How distance is encountered by a traveler is often the interaction that is of interest. There is always an implied traveler. That traveler can be a living entity such as a person or an animal. In an abstract form, it can be an inanimate object such as a pipeline or road. That is, when constructing the pipeline or road, various landscape features are encountered within each cell, such as flat and steep slopes, forests, and wetlands. When calculating the basic straight-line distance, the traveler can be thought of as a bird or airplane flying low over the ground in calm air, unaffected by conditions on the surface.

There are multiple factors that influence how a traveler encounters the distance. Each affects the rate at which the distances are consumed. The following factors can be used to control the rate at which distance is encountered:

• Cost surface
• Characteristics of the traveler from the source
• Vertical factor
• Horizontal factor

#### Cost surface

For each cell, a cost surface identifies how the features at the location affect the movement through the cell. It is the cost to the traveler to move through the location. The lower the defined cost for a cell, the easier the movement. For example, a hiker can move quickly and easily through an open field, but muddy ground in a thick forest will slow them down, making them use more energy and it will take longer to travel each distance unit. For use cases and additional information about how the cost surface affects how distances are encountered, see Adjust the encountered distance using a cost surface.

The distance is measured as a rate of cost. Because of the cost surface, the cost distances do not radiate equally from each source as they do in the straight-line distance result.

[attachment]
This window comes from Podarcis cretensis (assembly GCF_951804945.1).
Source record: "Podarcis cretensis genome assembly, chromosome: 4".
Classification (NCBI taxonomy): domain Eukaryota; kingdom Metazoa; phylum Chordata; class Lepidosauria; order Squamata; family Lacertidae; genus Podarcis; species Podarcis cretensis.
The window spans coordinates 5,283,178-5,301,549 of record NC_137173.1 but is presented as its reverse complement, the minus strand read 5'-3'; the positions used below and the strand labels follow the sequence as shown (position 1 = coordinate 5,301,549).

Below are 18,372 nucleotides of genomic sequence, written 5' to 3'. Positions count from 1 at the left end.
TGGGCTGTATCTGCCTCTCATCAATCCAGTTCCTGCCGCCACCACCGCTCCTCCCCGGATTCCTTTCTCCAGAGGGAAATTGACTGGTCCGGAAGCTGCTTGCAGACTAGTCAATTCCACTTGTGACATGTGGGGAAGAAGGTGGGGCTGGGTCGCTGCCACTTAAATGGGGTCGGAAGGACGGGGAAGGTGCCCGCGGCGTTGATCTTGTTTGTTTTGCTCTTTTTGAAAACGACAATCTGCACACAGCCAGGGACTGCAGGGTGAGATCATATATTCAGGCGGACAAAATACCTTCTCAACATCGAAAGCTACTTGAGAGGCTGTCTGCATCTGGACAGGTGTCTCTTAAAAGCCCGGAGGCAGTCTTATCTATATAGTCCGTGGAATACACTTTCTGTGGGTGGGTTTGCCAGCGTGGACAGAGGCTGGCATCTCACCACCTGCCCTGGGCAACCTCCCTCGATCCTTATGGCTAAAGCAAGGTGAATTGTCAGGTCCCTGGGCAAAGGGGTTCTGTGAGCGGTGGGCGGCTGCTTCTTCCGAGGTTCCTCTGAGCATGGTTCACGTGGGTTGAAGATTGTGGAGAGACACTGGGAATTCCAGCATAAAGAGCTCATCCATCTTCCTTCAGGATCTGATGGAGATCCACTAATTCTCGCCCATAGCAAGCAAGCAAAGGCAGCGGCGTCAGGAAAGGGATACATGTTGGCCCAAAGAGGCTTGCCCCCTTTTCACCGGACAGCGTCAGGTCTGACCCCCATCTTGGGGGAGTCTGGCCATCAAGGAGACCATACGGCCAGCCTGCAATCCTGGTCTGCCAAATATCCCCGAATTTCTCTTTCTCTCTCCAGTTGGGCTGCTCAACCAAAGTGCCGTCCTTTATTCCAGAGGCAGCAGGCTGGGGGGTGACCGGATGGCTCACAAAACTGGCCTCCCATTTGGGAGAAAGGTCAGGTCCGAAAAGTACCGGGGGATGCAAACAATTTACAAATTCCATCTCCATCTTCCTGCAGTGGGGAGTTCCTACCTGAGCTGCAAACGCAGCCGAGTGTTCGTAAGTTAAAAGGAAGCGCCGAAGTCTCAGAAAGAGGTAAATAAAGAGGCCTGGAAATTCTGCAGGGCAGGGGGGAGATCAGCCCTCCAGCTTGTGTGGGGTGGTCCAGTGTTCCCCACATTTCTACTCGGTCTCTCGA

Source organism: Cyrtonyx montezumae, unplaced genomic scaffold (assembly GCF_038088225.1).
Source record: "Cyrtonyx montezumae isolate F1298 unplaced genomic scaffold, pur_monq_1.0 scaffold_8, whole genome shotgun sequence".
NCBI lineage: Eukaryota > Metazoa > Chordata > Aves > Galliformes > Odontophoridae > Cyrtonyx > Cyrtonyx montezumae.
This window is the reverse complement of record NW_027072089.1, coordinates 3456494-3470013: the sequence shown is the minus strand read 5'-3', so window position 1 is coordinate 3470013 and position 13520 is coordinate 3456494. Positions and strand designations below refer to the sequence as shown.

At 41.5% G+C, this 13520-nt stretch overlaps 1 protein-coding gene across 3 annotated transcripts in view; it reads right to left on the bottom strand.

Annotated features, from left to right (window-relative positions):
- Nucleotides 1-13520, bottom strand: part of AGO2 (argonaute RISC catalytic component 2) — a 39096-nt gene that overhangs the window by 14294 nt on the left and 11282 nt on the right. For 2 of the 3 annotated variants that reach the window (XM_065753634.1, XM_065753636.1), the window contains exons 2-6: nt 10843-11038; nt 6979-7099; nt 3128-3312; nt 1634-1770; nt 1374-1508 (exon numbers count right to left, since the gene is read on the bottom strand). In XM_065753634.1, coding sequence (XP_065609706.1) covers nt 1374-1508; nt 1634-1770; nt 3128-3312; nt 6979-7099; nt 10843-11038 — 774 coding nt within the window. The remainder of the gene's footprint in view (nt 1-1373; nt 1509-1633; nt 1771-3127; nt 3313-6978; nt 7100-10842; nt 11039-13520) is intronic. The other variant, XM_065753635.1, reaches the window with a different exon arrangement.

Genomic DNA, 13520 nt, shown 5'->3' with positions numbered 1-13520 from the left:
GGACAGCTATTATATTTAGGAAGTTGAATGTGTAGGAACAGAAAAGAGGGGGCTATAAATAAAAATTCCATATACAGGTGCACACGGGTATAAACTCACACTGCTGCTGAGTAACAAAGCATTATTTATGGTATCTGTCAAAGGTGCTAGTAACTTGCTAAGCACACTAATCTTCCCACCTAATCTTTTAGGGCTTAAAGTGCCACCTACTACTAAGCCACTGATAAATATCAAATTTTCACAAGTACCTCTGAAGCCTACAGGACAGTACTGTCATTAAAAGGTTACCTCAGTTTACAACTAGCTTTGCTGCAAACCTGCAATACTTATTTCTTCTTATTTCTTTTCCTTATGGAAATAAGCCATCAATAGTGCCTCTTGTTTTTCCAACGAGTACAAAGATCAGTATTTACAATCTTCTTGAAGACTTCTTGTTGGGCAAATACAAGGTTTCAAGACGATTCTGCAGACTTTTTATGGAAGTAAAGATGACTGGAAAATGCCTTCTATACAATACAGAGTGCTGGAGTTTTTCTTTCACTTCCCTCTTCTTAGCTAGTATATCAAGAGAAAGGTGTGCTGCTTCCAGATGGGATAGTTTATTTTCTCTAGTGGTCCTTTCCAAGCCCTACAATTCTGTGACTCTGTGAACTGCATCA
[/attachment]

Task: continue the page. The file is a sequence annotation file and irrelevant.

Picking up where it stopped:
#### Characteristics of the traveler from the source

The characteristics of the traveler can modify how distance is encountered. The following characteristics of the traveler can alter how the rate distance is encountered:

• Mode of travel—This is applied as a multiplier and can define the means of transportation. For example, it can capture whether the traveler is moving by foot or ATV. It can also account for the number of travelers. In both cases, the mode modifies how fast distances can be covered.
• Starting cost—This can be used, for example, to capture the time it takes to prepare the ATV.
• Maximum capacity—This can identify, for example, the distance or cost before the ATV runs out of gas.
• Travel direction—This can capture, for example, if a deer is moving toward a stream or away from it.

For use cases and additional information about how the characteristics of the traveler affects how distances are experienced, see Adjust the encountered distance using source characteristics.

#### Vertical factor

Use the Vertical factor parameter to account for the effort a traveler must exert to overcome the slopes they encounter. Going directly uphill takes more effort and slows down the traveler. As a result, it takes longer to cover that particular distance. It may be easier to cover the same distance when going downhill, and going across a slope is somewhere in between. The travel direction characteristic described in the previous section in conjunction with the vertical factor will affect how the slopes are encountered. Moving away from or toward a source can produce different results.